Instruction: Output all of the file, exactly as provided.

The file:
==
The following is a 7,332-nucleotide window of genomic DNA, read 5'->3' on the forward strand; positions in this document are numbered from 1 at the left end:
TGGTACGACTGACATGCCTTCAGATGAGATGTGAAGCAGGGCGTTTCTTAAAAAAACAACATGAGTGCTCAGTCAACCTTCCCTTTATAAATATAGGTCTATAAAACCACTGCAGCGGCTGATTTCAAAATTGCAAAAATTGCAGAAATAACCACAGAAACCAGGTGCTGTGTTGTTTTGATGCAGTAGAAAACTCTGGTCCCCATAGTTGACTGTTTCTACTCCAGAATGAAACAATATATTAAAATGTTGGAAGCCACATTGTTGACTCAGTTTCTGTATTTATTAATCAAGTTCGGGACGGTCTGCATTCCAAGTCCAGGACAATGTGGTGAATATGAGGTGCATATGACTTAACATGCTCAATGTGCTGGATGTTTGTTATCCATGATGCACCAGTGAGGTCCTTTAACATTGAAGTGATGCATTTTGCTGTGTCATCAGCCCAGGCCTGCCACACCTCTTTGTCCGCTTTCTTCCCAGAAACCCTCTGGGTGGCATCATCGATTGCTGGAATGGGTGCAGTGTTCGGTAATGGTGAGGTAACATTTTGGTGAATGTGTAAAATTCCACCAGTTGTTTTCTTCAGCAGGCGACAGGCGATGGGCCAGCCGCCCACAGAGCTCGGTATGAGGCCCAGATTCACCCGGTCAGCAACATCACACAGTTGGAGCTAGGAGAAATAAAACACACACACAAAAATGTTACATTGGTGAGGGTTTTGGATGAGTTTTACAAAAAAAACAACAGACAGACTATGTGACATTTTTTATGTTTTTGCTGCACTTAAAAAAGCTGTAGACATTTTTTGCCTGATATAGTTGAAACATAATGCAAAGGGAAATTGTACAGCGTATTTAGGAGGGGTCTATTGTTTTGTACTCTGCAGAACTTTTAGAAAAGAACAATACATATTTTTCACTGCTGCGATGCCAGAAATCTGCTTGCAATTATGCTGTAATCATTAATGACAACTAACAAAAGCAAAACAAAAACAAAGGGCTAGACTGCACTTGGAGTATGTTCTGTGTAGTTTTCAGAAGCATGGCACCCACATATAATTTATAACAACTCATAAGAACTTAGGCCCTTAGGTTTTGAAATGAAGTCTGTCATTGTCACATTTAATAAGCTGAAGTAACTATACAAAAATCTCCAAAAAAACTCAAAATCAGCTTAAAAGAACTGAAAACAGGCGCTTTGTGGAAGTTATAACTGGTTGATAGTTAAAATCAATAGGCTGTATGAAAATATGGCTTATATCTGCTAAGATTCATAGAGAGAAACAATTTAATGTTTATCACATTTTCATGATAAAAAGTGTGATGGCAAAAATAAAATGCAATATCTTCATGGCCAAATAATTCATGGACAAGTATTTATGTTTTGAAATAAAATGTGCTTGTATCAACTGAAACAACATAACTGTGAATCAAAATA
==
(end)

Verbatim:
The following is a 7,332-nucleotide window of genomic DNA, read 5'->3' on the forward strand; positions in this document are numbered from 1 at the left end:
TGGTACGACTGACATGCCTTCAGATGAGATGTGAAGCAGGGCGTTTCTTAAAAAAACAACATGAGTGCTCAGTCAACCTTCCCTTTATAAATATAGGTCTATAAAACCACTGCAGCGGCTGATTTCAAAATTGCAAAAATTGCAGAAATAACCACAGAAACCAGGTGCTGTGTTGTTTTGATGCAGTAGAAAACTCTGGTCCCCATAGTTGACTGTTTCTACTCCAGAATGAAACAATATATTAAAATGTTGGAAGCCACATTGTTGACTCAGTTTCTGTATTTATTAATCAAGTTCGGGACGGTCTGCATTCCAAGTCCAGGACAATGTGGTGAATATGAGGTGCATATGACTTAACATGCTCAATGTGCTGGATGTTTGTTATCCATGATGCACCAGTGAGGTCCTTTAACATTGAAGTGATGCATTTTGCTGTGTCATCAGCCCAGGCCTGCCACACCTCTTTGTCCGCTTTCTTCCCAGAAACCCTCTGGGTGGCATCATCGATTGCTGGAATGGGTGCAGTGTTCGGTAATGGTGAGGTAACATTTTGGTGAATGTGTAAAATTCCACCAGTTGTTTTCTTCAGCAGGCGACAGGCGATGGGCCAGCCGCCCACAGAGCTCGGTATGAGGCCCAGATTCACCCGGTCAGCAACATCACACAGTTGGAGCTAGGAGAAATAAAACACACACACAAAAATGTTACATTGGTGAGGGTTTTGGATGAGTTTTACAAAAAAAACAACAGACAGACTATGTGACATTTTTTATGTTTTTGCTGCACTTAAAAAAGCTGTAGACATTTTTTGCCTGATATAGTTGAAACATAATGCAAAGGGAAATTGTACAGCGTATTTAGGAGGGGTCTATTGTTTTGTACTCTGCAGAACTTTTAGAAAAGAACAATACATATTTTTCACTGCTGCGATGCCAGAAATCTGCTTGCAATTATGCTGTAATCATTAATGACAACTAACAAAAGCAAAACAAAAACAAAGGGCTAGACTGCACTTGGAGTATGTTCTGTGTAGTTTTCAGAAGCATGGCACCCACATATAATTTATAACAACTCATAAGAACTTAGGCCCTTAGGTTTTGAAATGAAGTCTGTCATTGTCACATTTAATAAGCTGAAGTAACTATACAAAAATCTCCAAAAAAACTCAAAATCAGCTTAAAAGAACTGAAAACAGGCGCTTTGTGGAAGTTATAACTGGTTGATAGTTAAAATCAATAGGCTGTATGAAAATATGGCTTATATCTGCTAAGATTCATAGAGAGAAACAATTTAATGTTTATCACATTTTCATGATAAAAAGTGTGATGGCAAAAATAAAATGCAATATCTTCATGGCCAAATAATTCATGGACAAGTATTTATGTTTTGAAATAAAATGTGCTTGTATCAACTGAAACAACATAACTGTGAATCAAAATA